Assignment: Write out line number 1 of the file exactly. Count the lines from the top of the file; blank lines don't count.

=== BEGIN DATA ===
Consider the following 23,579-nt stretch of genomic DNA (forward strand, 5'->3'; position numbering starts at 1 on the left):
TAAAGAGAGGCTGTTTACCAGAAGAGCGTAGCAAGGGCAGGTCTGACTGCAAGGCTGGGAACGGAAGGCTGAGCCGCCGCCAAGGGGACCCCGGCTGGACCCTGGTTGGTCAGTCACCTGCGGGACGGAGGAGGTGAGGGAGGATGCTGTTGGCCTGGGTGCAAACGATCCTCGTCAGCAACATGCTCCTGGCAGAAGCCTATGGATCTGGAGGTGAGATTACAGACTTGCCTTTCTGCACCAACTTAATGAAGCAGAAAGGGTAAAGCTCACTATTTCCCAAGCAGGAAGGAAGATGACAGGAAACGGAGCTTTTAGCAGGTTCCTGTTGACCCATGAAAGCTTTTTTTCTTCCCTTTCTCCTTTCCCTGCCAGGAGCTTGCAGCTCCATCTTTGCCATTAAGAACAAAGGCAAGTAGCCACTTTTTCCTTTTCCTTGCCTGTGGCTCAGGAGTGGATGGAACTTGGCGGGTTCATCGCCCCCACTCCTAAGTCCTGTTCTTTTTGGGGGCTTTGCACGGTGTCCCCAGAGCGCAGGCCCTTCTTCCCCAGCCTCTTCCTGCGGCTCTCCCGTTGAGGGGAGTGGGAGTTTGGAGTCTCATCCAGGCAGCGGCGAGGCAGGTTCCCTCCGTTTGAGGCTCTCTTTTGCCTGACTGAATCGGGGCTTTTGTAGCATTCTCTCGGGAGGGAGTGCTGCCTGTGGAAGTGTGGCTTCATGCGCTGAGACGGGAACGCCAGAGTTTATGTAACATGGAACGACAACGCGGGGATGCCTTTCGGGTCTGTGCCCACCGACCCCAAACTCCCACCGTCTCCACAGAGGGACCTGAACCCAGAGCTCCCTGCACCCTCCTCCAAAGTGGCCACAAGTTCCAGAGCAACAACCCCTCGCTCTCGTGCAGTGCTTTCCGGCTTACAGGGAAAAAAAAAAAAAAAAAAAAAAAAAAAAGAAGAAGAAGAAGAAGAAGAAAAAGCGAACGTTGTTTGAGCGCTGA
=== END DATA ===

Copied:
Consider the following 23,579-nt stretch of genomic DNA (forward strand, 5'->3'; position numbering starts at 1 on the left):